Former President Donald Trump can be held civilly liable for the Jan. 6, 2021, riot at the U.S. Capitol, the federal appeals court in Washington D.C. ruled Friday.
The long-awaited decision came out of lawsuits brought by Capitol Police officers and Democrats in Congress. It could clear the way for lawsuits seeking financial damages from Trump, according to The Washington Post.
Trump did not immediately comment on the decision.
The appeals court acknowledged Friday that presidents are immune from civil lawsuits related to official acts that they take as part of their duties in office. However, Chief Judge Sri Srinivasan noted in the court’s opinion that the president “does not spend every minute of every day exercising official responsibilities. And when he acts outside the functions of his office, he does not continue to enjoy immunity from damages liability just because he happens to be the President.”
“When he acts in an unofficial, private capacity, he is subject to civil suits like any private citizen,” Srinivasan added.
The appeals court found that Trump was not acting in his official capacity while campaigning for a second term in office.
“So, when a sitting President running for a second term attends a private fundraiser for his re-election effort, hires (or fires) his campaign staff, cuts a political ad supporting his candidacy, or speaks at a campaign rally funded and organized by his re-election campaign committee, he is not carrying out the official duties of the presidency,” Srinivasan wrote in the court’s opinion.
“He is acting as office-seeker, not office-holder— no less than are the persons running against him when they take precisely the same actions in their competing campaigns to attain precisely the same office.”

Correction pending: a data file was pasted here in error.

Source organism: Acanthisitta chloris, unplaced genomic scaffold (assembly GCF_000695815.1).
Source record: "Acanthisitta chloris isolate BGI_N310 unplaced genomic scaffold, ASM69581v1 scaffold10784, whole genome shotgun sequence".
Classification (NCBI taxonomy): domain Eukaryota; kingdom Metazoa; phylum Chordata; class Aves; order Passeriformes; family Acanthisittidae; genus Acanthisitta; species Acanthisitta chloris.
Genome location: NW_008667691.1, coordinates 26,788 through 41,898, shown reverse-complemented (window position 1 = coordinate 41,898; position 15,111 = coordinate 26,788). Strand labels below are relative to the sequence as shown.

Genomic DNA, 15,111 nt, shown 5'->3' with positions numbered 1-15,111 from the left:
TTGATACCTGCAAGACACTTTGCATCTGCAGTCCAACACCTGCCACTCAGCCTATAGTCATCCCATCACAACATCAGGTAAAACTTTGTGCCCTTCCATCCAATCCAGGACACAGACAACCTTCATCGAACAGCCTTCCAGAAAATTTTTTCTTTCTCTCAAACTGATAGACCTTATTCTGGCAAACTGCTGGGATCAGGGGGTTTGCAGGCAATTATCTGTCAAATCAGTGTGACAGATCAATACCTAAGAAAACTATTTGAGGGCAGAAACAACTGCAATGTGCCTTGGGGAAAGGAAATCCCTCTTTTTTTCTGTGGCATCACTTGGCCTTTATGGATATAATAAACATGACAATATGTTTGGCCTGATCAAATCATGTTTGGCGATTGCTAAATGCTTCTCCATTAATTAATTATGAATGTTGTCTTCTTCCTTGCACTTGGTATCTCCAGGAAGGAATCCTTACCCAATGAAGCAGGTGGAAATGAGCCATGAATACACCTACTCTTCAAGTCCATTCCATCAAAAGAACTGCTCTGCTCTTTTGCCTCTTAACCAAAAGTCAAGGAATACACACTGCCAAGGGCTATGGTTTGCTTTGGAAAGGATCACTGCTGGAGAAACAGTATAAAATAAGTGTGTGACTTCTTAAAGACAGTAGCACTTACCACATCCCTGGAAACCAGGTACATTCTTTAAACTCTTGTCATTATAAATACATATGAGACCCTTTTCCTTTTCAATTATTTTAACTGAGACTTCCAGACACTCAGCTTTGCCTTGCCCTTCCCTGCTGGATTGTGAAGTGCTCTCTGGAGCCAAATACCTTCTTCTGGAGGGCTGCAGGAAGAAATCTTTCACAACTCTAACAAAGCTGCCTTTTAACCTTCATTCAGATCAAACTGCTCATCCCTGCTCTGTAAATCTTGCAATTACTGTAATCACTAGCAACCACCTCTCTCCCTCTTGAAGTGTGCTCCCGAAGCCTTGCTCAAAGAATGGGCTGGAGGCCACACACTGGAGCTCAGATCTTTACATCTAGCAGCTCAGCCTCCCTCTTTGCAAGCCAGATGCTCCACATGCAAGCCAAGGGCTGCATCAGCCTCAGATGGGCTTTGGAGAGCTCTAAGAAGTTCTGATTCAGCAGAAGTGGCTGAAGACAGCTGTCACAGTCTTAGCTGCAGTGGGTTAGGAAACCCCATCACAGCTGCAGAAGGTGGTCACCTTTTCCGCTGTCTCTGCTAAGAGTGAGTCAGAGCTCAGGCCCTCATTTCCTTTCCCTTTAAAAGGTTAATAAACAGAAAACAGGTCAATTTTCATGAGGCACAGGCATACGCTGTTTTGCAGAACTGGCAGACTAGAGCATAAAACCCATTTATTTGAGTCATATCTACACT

Srinivasan noted that the court’s majority opinion was tied to factual allegations made by those seeking to bring civil cases against Trump and that the former president should be allowed the opportunity to present his own facts in regard to whether he acted in his official capacity as president and not in his unofficial capacity as a candidate for the presidency.
“Because our decision is not necessarily even the final word on the issue of presidential immunity, we of course express no view on the ultimate merits of the claims against President Trump,” he added. “Nor do we have any occasion to address his other defenses.”
The opinion penned by Srinivasan — who was appointed by President Barack Obama — was joined in full by Trump appointee Judge Greg Katsas and joined in part by Judge Judith Rogers, who was appointed by President Bill Clinton. In her partially concurring opinion, Rogers said she agreed with the court’s “substantive legal analysis.”
“Because the remainder of the opinion is premature and unenforceable dictum, I don’t not join it,” she wrote.
The appellate court’s decision came nearly a year after the three-judge panel heard arguments over the Jan. 6 lawsuits — amounting to about three times as long as it typically takes the court to resolve an appeal, Politico reported.
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